Considering Our College Connectedness

The turnover of a year often inspires reflection on the year that’s just passed and on the possibilities of the year ahead.

Matthew Septimus

The turnover of a year often inspires reflection on the year that’s just passed and on the possibilities of the year ahead. There can be a tendency to think about oneself — how we want to improve, what goals we’ll set or how we might change our daily routines. These aspirations often become magnified when viewed through the lens of 12 months, 52 weeks, 365 days. At 2020’s end, you might have found yourself thinking less about yourself and more about others, our interconnectedness having become more pronounced through the events of the year: a global pandemic, a surging protest movement in support of Black citizens, and a turbulent and divisive presidential election that revealed a fracture in our country and, therefore, in our collective future.

We have all been reminded that our individual fates are inextricably connected to those of our family members and loved ones, our neighbors and colleagues, and even strangers. The distinction of a Columbia College education is its ambition to teach students about the interconnectedness of human life and the common experiences we share. The Core Curriculum has long sought to investigate the enduring struggles, joys and concerns of humankind, and, more recently, the Global Columbia Collaboratory has brought together students and faculty from around the world to discuss and develop solutions for pressing global problems, from hunger to clean water.


The isolation that has defined our days since last March has had the disconcerting effect of separating us from one another in physical space, while reminding us of the value of human contact. I know I’m not alone in my longing to see students milling around College Walk; or to hear colleagues’ voices drifting down the hallway in Hamilton. The most difficult challenge I faced as dean this past year was having to implement policies and procedures that changed the very nature of how we — students, faculty, administrators, alumni and families — interact and relate. While some have adjusted well to the changes, others have found them difficult, and understandably so.

Many students have told us that their academic experience has been better than expected — we have our tremendously committed faculty to thank for that — but I also know that, because of the kinetic nature of learning and socialization, nothing can fully replace the in-person experience. As the frenzied first stages of the pandemic subside, the days of seeing one another again are slowly coming into focus, even though they are still many months away. With that picture in mind, I have begun to think about the lessons we’re learning from Covid-19 and how we’ll apply them so that we may reap some benefit from the struggles of this time.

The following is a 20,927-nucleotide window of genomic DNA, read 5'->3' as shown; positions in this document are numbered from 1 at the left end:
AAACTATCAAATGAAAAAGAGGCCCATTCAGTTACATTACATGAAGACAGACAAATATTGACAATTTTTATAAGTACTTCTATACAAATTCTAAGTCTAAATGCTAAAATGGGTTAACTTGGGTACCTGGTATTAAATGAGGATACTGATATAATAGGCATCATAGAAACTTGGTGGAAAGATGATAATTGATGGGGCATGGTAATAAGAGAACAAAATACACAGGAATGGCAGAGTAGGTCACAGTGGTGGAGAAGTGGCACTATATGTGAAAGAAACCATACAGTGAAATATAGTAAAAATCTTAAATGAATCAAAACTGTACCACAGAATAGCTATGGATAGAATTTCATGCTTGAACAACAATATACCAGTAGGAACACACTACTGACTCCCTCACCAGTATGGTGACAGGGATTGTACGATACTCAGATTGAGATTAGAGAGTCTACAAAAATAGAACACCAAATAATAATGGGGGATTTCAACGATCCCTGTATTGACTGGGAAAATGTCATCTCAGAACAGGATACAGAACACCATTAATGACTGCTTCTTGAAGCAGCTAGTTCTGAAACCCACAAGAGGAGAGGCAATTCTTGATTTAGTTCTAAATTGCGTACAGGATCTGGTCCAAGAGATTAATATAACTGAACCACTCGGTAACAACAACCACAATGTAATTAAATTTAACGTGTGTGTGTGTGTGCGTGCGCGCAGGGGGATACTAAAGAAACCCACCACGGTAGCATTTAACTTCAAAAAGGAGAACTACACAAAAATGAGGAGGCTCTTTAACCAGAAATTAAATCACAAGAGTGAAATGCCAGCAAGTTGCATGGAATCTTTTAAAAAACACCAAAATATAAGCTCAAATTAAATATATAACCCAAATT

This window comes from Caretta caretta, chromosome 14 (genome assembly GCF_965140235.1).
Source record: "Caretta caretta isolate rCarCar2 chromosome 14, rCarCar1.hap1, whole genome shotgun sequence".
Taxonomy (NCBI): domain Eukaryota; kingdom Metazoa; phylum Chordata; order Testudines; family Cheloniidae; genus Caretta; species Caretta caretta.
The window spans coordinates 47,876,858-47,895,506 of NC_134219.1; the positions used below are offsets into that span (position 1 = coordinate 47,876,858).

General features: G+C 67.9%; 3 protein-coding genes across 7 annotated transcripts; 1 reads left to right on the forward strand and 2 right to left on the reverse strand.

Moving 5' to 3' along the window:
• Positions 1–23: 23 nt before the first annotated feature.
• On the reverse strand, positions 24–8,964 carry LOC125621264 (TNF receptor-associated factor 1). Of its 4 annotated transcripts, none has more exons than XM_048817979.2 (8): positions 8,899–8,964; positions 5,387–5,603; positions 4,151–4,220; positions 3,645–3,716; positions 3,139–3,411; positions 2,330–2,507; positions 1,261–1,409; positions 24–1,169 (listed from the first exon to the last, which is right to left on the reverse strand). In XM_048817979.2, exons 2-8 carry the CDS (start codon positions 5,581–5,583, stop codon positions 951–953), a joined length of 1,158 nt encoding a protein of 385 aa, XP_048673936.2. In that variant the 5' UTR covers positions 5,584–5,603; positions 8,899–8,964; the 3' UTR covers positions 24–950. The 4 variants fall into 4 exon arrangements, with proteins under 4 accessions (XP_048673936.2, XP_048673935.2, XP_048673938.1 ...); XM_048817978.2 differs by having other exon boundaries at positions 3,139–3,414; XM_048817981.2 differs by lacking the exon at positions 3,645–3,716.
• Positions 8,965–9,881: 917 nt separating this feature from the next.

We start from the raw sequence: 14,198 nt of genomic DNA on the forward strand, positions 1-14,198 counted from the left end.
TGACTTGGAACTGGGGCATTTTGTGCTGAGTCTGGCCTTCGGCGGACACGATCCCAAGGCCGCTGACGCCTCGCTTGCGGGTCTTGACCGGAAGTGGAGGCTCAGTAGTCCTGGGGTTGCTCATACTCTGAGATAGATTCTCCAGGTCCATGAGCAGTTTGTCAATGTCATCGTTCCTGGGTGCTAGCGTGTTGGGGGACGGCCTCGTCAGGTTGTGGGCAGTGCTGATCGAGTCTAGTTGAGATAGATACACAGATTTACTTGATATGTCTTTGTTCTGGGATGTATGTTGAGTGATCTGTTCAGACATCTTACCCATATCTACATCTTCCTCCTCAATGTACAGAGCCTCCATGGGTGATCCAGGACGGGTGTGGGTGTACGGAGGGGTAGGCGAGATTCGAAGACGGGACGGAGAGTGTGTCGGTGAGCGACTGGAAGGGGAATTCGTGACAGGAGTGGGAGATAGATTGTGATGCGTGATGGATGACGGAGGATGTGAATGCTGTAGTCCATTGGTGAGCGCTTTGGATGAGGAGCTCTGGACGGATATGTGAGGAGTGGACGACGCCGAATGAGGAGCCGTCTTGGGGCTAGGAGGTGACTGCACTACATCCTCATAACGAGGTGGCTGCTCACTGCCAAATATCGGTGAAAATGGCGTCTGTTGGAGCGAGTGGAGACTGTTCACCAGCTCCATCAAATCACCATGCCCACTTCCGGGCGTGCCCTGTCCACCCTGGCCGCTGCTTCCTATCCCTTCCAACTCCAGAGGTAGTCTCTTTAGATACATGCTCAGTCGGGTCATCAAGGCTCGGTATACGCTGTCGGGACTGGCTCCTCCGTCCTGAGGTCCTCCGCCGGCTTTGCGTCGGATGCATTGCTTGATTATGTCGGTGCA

• Though the pandemic descended upon us quickly and was unrelenting in its havoc, the College was more agile in its response than I thought possible. This exciting discovery informs future possibilities of what we can achieve when not under the duress of a pandemic.

• The Core Curriculum is the bedrock of the College’s identity and academic experience, and we must strengthen its purpose, inclusivity and impact in this time of turmoil and isolation. We’ve begun important work with a diverse, multi-generational committee of students and alumni who are charged with thinking about how the Core will evolve and continue to respond to the timeless challenges of human existence.

• While the richness of the College experience is most evident in face-to-face encounters, it’s become clear that technology can and should have a larger role in our academic experience. Finding ways to sustain technology’s unique benefits post-pandemic is an important opportunity for us.

The greatest lesson I’ve learned from the pandemic thus far has been the staggering commitment of our community. Faculty and staff have worked relentlessly to field the innumerable curveballs thrown our way during the rapid transition to remote life, learning and work. Students have shared with us the ways they have expanded their mindsets and resourcefulness to adapt as best they can to the demands of this time. These new and honed skills will benefit them for decades to come.

These months have not been without frustrations, though. This has been a trying time in all of our lives. But the resilience and fortitude shown by so many reminds me of something I often say: Columbia is defined by its people, and those people are its most important asset. There is imperfection in our humanity, but we share a commitment that is unlike any other I’ve experienced.

I wish you and your loved ones good health and much warmth in 2021.

James J. Valentini